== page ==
On 13 September, an Airbus A320-200 being operated by Canadian airline Skyservice on a domestic passenger charter flight from Toronto to Edmonton was departing in day Visual Meteorological Conditions (VMC) when, after a “loud bang and shudder” during rotation, evidence of left engine malfunction occurred during initial climb and the flight crew declared an emergency and returned for an immediate overweight landing on the departure runway which necessitated navigation around several pieces of debris, later confirmed as the fan cowlings of the left engine. There were no injuries to the occupants.
An Investigation was carried out by the Canadian TSB. It was found that prior to release to service for the incident flight, the aircraft had been at the Company maintenance facility overnight for some minor inspection and parts replacement work including the replacement of an oil-scavenge line on the left engine, an IAE V2500. This work was found to have been commenced by the night shift but been completed after handover to the day shift.
Prior to flight departure, the First Officer, who was to be PNF, carried out the pre-departure walk round check and found no discrepancies.
Following the loud bang and simultaneous shudder, an ECAM aural warning sounded but information on the ECAM MFD remained suppressed until the aircraft reached 1500 feet agl after which numerous messages began to display. It was noted that suppression of ECAM messages deemed ‘non-critical’ is a design feature which applies above 80 knots and below 1500 feet agl. The aircraft commander flew the aircraft with the autopilot and flight director off and the left engine at the ECAM-commanded power setting of idle. One of the passengers informed a flight attendant of the fan cowl loss, which was relayed to the flight deck. The remainder of the flight was uneventful except for the encounter with debris on the runway during the landing roll.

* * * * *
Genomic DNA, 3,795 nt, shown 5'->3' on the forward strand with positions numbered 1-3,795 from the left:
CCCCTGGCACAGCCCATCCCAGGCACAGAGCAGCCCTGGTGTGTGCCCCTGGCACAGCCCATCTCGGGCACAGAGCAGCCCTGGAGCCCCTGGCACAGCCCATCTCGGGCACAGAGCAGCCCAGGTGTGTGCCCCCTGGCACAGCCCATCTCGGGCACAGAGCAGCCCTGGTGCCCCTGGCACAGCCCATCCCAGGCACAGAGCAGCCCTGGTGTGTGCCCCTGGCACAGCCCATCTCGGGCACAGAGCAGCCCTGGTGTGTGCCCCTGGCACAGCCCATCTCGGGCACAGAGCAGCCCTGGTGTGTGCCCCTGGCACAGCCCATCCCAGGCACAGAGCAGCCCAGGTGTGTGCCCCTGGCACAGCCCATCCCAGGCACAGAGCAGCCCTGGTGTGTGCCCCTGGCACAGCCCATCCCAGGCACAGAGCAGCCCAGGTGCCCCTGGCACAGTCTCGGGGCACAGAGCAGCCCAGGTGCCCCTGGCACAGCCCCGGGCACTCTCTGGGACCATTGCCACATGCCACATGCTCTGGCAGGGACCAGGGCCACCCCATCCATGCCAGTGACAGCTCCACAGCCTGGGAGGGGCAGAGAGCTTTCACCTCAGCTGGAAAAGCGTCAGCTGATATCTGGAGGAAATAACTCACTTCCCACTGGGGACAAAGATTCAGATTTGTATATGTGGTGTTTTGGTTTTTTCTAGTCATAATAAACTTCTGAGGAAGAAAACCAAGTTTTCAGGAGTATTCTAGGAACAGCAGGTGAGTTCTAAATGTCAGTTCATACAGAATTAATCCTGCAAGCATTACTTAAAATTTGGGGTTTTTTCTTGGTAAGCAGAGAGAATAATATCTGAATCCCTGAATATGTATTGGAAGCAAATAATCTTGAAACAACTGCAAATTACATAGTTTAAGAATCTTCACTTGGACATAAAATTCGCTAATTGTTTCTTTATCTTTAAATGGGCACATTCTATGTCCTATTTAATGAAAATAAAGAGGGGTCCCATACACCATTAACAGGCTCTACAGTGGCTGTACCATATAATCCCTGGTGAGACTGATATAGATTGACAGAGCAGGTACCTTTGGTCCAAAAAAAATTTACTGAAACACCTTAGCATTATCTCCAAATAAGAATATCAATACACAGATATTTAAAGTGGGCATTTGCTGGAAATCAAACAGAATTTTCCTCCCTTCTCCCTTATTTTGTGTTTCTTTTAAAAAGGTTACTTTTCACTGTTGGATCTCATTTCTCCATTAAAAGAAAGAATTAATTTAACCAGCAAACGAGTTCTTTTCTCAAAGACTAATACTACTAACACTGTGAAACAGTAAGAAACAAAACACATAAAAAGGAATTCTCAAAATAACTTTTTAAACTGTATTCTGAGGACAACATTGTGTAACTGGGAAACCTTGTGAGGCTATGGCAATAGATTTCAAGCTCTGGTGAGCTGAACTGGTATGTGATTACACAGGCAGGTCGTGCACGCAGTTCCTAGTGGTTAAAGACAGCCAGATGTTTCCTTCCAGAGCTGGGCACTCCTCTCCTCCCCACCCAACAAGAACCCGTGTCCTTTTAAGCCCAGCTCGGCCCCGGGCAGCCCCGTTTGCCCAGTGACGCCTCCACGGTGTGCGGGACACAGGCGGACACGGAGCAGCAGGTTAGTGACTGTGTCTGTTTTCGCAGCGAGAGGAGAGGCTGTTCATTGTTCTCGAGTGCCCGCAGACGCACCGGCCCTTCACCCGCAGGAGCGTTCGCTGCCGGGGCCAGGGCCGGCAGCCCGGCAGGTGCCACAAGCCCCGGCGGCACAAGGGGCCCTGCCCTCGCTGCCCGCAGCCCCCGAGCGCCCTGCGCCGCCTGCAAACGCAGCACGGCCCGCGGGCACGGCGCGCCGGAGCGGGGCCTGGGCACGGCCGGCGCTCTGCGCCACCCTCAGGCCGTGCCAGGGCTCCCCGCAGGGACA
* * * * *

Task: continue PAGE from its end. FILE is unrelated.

Damage to the aircraft was found to have been substantial. Both inboard and outboard left hand engine fan cowlings had sheared off just below the attachment points, the inner one breaking into several large pieces. The engine pylon was damaged at the fan cowl attachment points and there was impact damage to the left wing leading edge slats.
The Investigation ‘Findings as to Causes and Contributing Factors’ were as follows:
- The left-engine fan cowlings were closed, but the latches were intentionally not locked. This situation led to the aircraft departing with the fan cowls unlocked, resulting in damage to the aircraft.
- Standard operating procedures and maintenance practices were not adhered to, leading both the day shift maintenance supervisor and the aircraft commander to believe that the engine was secure.
- The verbal handover during night to day maintenance shift transfer was inadequate. As a result, the day shift maintenance supervisor was not made effectively aware of the need to complete clamping the oil-scavenge line and secure the left-engine fan cowlings during his shift.
- During separate walk round checks prior to the incident flight, neither of two maintenance staff or the First Officer noticed that the fan cowling latches were not fastened.
- The positioning of the fan cowling caution placard is inadequate, in that it is not easily seen when the fan cowlings are closed and unlatched.
It was noted that Safety Action taken during the Investigation by the Operator included the comprehensive changes in their maintenance procedures. It was also noted that Transport Canada had issued a Service Difficulty Alert targeted at all operators of large jet transport aircraft in Canada not just Airbus types powered by IAE V2500 engines. Transport Canada also issued guidance to operators in respect of fan cowl security. No Safety Recommendations were therefore issued.
The Final Report of the Investigation was released on 25 September 2001 and may be seen in full at SKYbrary bookshelf: Aviation Investigation Report A00O0199